A regular corporation (also known as a C corporation) is taxed as a separate entity. The corporation must file a Form 1120 each year to report its income, usually by April 15. However, this year the federal tax return is due April 18, 2023. If a Form 7004 is filed, the extension will be for an automatic six months to October 16, 2023.

      S Corporation (Form 1120S)

      A company becomes an S Corp by filing a form 2553. This is different from a C Corp, as it is not taxed as a separate entity, but more like a partnership where taxes “pass-through” the entity (i.e., profits and losses from the corporation are reported on the tax returns of individual shareholders who are also responsible for paying the tax on it). The S Corp is limited from one to 100 shareholders, who will get a Schedule K-1.

      The Form 1120S is due March 15, 2023, unless a form 7004 is filed exercising an automatic six-month extension to September 15, 2023. The Schedule K-1 is due with the shareholder’s personal tax return on April 18, 2023.

      Limited Liability Company – LLC (1040, 1040-SR, 1065,8832)

      An LLC includes sole or multi-member companies whose owners want to protect their personal assets and pay less in taxes than they would as a C corp. The benefit of an LLC is that the company, not the members, is liable for any debts or liabilities incurred by the company, but like a partnership, “pass-through” to the personal income of the owners of the LLC.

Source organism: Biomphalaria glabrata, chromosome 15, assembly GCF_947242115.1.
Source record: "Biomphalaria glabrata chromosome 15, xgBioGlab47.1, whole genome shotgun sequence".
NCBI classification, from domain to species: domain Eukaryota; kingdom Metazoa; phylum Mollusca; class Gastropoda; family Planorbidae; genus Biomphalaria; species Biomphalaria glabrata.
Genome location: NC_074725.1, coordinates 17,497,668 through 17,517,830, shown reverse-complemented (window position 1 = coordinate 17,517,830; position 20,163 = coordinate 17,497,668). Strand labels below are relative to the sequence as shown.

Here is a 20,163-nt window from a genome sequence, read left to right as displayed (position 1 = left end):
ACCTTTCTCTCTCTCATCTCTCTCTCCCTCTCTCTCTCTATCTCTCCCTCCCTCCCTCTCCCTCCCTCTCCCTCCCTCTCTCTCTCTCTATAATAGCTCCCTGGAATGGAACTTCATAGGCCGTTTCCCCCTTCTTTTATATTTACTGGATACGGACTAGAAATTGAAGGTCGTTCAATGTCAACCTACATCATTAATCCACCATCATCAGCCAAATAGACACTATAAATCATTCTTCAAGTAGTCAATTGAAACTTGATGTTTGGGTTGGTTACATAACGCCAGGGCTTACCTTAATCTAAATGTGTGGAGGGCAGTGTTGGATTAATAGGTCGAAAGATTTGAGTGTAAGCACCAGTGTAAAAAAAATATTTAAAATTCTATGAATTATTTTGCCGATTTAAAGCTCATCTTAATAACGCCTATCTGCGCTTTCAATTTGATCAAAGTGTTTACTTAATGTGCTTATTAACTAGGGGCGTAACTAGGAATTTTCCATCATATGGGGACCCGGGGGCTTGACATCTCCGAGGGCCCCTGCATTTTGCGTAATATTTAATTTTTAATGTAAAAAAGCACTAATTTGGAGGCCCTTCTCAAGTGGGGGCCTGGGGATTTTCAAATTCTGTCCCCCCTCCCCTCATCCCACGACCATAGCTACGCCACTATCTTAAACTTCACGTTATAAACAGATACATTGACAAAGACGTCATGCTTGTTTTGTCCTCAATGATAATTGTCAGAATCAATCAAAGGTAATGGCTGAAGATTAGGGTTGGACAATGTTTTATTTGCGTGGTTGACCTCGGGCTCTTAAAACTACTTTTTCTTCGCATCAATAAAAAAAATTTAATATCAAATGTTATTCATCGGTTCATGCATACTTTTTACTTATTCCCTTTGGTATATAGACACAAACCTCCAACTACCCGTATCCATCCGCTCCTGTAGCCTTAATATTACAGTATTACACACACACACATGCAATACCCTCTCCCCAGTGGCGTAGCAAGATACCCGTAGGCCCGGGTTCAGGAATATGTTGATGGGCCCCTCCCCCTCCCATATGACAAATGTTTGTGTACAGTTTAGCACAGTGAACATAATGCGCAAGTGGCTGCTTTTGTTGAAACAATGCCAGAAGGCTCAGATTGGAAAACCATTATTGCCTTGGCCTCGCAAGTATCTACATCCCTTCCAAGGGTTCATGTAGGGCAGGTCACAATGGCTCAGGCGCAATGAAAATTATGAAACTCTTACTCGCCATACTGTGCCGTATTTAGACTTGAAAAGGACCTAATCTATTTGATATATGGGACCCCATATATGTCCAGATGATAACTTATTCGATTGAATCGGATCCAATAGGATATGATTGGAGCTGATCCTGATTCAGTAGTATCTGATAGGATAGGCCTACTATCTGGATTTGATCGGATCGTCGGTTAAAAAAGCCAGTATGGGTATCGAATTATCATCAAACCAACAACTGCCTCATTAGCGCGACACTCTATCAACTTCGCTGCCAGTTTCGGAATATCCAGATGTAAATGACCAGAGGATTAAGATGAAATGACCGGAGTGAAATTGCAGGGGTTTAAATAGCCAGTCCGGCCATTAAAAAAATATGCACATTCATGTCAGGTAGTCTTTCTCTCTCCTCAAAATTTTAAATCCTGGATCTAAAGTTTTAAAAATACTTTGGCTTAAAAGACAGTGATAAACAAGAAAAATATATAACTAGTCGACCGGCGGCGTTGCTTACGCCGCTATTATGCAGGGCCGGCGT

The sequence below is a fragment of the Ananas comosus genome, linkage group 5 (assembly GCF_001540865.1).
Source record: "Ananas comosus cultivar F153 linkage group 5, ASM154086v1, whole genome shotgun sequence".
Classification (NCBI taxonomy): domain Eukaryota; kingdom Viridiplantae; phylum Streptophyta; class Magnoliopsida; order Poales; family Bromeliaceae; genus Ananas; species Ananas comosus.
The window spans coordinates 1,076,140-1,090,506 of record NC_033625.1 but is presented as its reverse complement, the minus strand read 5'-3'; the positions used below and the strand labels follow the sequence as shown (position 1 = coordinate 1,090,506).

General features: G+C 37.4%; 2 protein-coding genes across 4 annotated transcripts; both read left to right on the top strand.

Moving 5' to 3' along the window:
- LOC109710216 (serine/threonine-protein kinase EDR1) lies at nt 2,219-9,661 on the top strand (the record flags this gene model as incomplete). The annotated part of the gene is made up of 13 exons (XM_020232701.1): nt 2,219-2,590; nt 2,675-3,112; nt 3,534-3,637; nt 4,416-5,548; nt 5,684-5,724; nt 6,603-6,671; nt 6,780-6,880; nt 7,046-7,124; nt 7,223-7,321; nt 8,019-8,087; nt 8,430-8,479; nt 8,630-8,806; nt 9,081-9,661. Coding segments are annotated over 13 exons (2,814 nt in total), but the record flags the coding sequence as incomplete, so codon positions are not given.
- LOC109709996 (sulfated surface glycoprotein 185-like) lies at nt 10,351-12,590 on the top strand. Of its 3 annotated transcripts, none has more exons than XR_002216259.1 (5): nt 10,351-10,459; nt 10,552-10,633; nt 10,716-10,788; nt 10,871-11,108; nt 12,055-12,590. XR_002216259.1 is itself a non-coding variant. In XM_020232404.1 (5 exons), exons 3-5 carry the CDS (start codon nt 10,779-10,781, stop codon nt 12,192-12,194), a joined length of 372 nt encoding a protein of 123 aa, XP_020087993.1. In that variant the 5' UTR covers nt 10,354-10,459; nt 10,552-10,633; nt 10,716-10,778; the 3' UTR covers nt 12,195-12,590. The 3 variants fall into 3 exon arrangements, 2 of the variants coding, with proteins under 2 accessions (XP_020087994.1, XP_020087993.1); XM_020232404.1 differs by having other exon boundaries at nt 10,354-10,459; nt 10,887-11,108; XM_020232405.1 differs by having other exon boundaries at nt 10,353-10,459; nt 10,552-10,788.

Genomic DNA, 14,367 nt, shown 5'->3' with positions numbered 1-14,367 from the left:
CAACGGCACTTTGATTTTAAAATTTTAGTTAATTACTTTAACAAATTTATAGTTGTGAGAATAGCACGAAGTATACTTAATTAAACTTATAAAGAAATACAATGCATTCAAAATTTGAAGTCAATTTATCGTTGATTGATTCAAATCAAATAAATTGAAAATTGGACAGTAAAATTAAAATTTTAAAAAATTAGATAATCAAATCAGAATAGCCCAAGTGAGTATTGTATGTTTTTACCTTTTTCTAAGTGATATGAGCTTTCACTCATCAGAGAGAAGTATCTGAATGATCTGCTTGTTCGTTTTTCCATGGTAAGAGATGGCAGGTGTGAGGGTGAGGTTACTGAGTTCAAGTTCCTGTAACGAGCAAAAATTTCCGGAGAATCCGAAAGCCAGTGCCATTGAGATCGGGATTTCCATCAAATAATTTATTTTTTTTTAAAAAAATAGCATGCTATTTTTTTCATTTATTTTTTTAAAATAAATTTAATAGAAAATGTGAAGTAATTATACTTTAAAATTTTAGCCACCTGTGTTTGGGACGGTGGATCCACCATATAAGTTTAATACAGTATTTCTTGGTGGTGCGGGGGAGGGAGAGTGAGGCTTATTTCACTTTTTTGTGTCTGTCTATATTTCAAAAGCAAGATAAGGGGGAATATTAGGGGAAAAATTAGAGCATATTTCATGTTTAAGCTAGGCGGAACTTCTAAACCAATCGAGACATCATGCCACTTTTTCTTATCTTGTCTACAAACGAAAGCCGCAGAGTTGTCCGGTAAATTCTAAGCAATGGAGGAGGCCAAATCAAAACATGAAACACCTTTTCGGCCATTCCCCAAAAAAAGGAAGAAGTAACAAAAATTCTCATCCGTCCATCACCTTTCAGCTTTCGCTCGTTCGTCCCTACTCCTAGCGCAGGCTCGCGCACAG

Every state in the United States allows for some form of registration as a limited liability company or LLC. The requirements for LLC registration and the general coverage provided by LLC registration will vary by state.

      A single member LLC files a Form 1040 or 1040 SR Schedule C, due April 18, 2023. A domestic LLC with at least two members is classified as a partnership for federal income tax purposes (and file a Form 1065 due March 15, 2023) unless it files Form 8832 and elects to be treated as a corporation.

      Bottom Line

      If you have a Partnership (Form 1065), S-Corp (Form 1120-S), or LLC with multi-members (Form 1065), the due date is March 15, 2023, unless you file a Form 7004 to extend automatically for six months to September 15, 2023.

      Sole Proprietorship (Form 1040 and 1040 S0R), C-Corp (Form 1120), and Single Member LLC’s (Form 1040) are all due April 18, 2023, this year, due to the Emancipation Day holiday in the District of Columbia. 

      While Form 1120 can be extended automatically with no penalty to October 16, 2023, using Form 7004, Forms 1040 and 1040-SR can also be extended six months with Form 4868 to October 16, 2023. However, you will be liable for interest and penalties if you do not pay by April 18, 2023.

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      About the author
      Dana Wall

      I am a director-level Accounting and Finance Professional with over 20 years of progressive experience in the Entertainment industry. My career has allowed me to lead all accounting actions for large organizations, including month-end close, budget analysis, and internal controls. I am a CPA with a MBA from the University of California, Irvine.